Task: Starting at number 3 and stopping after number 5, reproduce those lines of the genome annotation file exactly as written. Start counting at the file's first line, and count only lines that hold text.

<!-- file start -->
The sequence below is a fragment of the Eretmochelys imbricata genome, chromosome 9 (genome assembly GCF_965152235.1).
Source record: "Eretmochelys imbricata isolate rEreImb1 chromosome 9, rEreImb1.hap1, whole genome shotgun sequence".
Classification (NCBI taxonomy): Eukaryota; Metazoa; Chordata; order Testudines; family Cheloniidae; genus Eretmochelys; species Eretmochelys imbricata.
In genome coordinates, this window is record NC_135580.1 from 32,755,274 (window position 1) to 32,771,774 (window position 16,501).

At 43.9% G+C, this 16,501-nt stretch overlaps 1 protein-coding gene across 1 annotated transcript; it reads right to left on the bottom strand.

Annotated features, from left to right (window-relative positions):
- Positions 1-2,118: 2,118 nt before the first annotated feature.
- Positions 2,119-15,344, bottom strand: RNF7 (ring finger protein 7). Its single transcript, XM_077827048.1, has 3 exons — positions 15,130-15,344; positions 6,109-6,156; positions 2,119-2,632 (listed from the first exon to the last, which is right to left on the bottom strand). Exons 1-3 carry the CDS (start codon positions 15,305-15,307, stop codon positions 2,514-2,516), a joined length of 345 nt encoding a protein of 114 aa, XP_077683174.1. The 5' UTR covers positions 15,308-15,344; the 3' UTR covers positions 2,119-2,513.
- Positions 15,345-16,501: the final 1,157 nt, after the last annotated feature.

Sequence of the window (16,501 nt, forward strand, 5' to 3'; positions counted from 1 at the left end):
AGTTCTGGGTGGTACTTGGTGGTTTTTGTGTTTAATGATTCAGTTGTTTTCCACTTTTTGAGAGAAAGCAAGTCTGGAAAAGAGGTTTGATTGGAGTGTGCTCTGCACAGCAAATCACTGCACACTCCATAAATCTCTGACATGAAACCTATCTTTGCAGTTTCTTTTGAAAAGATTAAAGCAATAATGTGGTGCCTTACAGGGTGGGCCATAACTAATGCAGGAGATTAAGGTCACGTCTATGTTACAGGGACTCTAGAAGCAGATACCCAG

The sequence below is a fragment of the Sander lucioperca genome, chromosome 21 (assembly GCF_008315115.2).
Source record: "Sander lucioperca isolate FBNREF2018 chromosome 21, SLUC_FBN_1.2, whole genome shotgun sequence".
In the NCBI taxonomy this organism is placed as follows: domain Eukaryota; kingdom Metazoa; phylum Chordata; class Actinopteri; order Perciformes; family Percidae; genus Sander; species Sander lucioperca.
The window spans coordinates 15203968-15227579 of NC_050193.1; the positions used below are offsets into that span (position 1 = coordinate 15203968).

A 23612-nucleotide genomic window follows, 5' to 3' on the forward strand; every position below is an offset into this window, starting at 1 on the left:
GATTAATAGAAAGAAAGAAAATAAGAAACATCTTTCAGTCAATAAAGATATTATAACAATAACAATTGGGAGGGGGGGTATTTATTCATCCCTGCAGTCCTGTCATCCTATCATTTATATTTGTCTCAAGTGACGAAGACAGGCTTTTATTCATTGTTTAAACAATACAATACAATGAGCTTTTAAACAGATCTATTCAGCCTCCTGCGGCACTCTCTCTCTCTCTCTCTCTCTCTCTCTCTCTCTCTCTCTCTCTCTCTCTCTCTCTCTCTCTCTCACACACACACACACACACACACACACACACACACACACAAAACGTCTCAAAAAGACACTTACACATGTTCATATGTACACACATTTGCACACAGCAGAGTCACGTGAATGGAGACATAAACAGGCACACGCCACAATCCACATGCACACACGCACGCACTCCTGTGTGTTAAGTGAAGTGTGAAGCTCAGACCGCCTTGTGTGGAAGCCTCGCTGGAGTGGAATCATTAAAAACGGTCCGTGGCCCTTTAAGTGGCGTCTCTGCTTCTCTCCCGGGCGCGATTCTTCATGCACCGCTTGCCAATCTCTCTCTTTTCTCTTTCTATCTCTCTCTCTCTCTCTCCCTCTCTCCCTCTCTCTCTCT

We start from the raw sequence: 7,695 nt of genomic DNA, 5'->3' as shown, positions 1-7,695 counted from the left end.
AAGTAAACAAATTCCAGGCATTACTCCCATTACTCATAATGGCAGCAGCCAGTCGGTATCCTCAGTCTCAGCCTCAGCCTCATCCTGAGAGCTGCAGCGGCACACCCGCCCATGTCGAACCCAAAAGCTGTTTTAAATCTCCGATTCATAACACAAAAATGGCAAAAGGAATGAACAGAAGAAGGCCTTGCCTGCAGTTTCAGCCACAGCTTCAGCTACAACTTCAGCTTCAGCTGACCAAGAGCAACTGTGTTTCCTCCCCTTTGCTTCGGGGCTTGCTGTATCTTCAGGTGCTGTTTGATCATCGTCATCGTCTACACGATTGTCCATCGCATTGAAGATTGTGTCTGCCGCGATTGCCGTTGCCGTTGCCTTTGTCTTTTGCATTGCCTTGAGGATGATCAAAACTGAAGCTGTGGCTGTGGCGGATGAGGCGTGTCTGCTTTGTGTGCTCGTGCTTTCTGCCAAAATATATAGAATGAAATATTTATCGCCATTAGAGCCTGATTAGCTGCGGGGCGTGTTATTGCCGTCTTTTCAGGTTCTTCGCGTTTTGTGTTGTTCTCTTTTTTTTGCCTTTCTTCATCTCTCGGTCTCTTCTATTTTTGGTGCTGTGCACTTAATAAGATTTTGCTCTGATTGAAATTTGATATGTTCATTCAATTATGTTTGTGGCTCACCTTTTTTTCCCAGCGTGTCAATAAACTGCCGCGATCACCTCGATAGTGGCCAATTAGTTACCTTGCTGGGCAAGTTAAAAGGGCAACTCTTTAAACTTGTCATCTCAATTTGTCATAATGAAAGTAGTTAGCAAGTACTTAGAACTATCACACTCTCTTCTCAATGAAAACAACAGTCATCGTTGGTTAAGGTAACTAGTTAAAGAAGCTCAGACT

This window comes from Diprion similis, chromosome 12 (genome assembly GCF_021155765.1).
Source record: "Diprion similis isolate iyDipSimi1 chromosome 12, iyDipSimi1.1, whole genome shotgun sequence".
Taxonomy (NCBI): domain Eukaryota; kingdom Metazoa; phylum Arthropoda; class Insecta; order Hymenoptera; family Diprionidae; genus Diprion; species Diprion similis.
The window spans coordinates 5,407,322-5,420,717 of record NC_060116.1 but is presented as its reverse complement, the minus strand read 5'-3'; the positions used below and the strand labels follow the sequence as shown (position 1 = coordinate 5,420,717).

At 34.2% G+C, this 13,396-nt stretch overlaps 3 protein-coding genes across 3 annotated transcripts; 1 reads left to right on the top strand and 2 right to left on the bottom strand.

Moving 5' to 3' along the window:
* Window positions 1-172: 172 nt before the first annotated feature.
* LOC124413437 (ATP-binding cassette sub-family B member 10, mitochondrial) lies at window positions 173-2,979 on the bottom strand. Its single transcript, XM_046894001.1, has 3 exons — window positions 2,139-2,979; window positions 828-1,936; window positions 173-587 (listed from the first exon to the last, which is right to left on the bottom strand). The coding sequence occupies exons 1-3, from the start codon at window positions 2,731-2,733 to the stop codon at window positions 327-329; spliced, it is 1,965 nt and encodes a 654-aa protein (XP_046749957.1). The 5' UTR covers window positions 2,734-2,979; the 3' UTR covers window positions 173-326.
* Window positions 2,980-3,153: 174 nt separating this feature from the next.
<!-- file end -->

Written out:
Classification (NCBI taxonomy): Eukaryota; Metazoa; Chordata; order Testudines; family Cheloniidae; genus Eretmochelys; species Eretmochelys imbricata.
In genome coordinates, this window is record NC_135580.1 from 32,755,274 (window position 1) to 32,771,774 (window position 16,501).

At 43.9% G+C, this 16,501-nt stretch overlaps 1 protein-coding gene across 1 annotated transcript; it reads right to left on the bottom strand.